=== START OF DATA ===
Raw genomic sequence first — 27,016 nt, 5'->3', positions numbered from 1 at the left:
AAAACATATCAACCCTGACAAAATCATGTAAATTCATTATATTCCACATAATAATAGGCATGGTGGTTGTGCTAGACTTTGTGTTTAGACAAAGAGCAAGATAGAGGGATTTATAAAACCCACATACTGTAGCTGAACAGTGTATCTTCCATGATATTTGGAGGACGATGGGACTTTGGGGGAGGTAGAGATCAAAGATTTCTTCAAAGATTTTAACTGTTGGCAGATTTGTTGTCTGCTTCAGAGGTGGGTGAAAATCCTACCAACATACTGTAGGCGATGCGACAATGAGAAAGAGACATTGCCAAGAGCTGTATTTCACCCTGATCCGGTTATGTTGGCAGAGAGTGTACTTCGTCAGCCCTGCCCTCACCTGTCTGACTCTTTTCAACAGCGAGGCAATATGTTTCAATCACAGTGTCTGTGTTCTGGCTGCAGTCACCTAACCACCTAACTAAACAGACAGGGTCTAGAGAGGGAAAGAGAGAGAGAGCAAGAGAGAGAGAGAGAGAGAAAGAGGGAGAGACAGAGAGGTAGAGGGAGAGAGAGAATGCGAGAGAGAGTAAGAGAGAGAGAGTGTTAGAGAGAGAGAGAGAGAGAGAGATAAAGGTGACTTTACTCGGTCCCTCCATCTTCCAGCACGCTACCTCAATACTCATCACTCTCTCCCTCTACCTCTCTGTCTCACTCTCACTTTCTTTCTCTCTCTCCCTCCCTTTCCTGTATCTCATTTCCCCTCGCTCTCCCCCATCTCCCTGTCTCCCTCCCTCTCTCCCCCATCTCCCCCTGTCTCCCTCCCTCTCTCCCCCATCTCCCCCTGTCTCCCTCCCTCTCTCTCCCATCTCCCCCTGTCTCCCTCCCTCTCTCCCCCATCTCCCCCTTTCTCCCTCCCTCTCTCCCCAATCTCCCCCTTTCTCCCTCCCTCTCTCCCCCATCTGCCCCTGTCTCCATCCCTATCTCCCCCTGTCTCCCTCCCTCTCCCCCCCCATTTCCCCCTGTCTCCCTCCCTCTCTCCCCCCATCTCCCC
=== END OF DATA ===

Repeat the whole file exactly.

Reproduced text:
Raw genomic sequence first — 27,016 nt, 5'->3', positions numbered from 1 at the left:
AAAACATATCAACCCTGACAAAATCATGTAAATTCATTATATTCCACATAATAATAGGCATGGTGGTTGTGCTAGACTTTGTGTTTAGACAAAGAGCAAGATAGAGGGATTTATAAAACCCACATACTGTAGCTGAACAGTGTATCTTCCATGATATTTGGAGGACGATGGGACTTTGGGGGAGGTAGAGATCAAAGATTTCTTCAAAGATTTTAACTGTTGGCAGATTTGTTGTCTGCTTCAGAGGTGGGTGAAAATCCTACCAACATACTGTAGGCGATGCGACAATGAGAAAGAGACATTGCCAAGAGCTGTATTTCACCCTGATCCGGTTATGTTGGCAGAGAGTGTACTTCGTCAGCCCTGCCCTCACCTGTCTGACTCTTTTCAACAGCGAGGCAATATGTTTCAATCACAGTGTCTGTGTTCTGGCTGCAGTCACCTAACCACCTAACTAAACAGACAGGGTCTAGAGAGGGAAAGAGAGAGAGAGCAAGAGAGAGAGAGAGAGAGAAAGAGGGAGAGACAGAGAGGTAGAGGGAGAGAGAGAATGCGAGAGAGAGTAAGAGAGAGAGAGTGTTAGAGAGAGAGAGAGAGAGAGAGATAAAGGTGACTTTACTCGGTCCCTCCATCTTCCAGCACGCTACCTCAATACTCATCACTCTCTCCCTCTACCTCTCTGTCTCACTCTCACTTTCTTTCTCTCTCTCCCTCCCTTTCCTGTATCTCATTTCCCCTCGCTCTCCCCCATCTCCCTGTCTCCCTCCCTCTCTCCCCCATCTCCCCCTGTCTCCCTCCCTCTCTCCCCCATCTCCCCCTGTCTCCCTCCCTCTCTCTCCCATCTCCCCCTGTCTCCCTCCCTCTCTCCCCCATCTCCCCCTTTCTCCCTCCCTCTCTCCCCAATCTCCCCCTTTCTCCCTCCCTCTCTCCCCCATCTGCCCCTGTCTCCATCCCTATCTCCCCCTGTCTCCCTCCCTCTCCCCCCCCATTTCCCCCTGTCTCCCTCCCTCTCTCCCCCCATCTCCCC